From November 2002 to May 2003, Steve Tatham worked alongside American military planners in the Gulf, coordinating the huge media campaign that foreshadowed and accompanied the eventual invasion of Iraq. From first hand experience he witnessed how, in advance of the outbreak of hostilities, the US planned to win over sceptical Arab hearts and minds. Yet as the campaign unfolded, Tatham, the Royal Navy's public spokesman in Iraq, saw how differently the British and Americans regarded the media and how badly journalists from the Arab world, in particular from Al-Jazeera satellite television, were treated in comparison to those from coalition nations. His book is highly critical of how the United States handled its information war. Notwithstanding the best efforts of well meaning senior US officials, the mounting death toll, both military and civilian, saw the Americans all but ignore the Arab media , focusing instead on a largely acquiescent domestic press, one still obsessed with Al Qaeda's 9/11 attacks on the homeland and only too happy to fly the Stars and Stripes.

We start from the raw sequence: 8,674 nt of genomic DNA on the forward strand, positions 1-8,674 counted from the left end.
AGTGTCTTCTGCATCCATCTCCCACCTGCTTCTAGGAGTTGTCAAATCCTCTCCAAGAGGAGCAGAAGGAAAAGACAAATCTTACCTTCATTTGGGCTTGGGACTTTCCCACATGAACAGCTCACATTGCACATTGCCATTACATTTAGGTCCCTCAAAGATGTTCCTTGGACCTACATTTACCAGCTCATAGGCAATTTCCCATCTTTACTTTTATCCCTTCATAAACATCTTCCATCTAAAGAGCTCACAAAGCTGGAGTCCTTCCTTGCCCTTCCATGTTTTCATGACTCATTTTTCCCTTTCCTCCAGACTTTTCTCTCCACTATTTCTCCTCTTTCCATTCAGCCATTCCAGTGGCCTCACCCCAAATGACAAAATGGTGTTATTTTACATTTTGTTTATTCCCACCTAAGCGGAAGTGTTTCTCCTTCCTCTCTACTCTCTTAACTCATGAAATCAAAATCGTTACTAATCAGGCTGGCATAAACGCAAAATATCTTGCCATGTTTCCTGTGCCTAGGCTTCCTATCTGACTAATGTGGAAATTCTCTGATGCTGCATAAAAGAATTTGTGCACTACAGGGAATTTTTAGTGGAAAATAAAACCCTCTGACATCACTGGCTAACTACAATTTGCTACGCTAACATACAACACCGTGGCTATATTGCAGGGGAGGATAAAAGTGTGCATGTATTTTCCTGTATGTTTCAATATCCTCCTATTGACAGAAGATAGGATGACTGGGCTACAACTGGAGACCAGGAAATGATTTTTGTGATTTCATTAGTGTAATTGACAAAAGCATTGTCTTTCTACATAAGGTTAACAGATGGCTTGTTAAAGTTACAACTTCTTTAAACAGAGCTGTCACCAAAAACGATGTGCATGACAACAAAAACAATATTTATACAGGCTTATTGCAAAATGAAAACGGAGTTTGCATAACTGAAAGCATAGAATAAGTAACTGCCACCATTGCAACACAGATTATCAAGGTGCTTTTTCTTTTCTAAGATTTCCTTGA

Images of dead and captured coalition servicemen led to Arab channels being accused of bias against western forces, and such was the demonisation of some channels that many observers began to wonder if President Bush's declaration that 'you are either with us or against us' applied not just to nation states but also to the world's media.
Steve Tatham is a serving officer in the Royal Navy. He has participated in military operations in Sierra Leone, the Northern Gulf, Afghanistan and Iraq-the latter as the Royal Navy's public spokesman.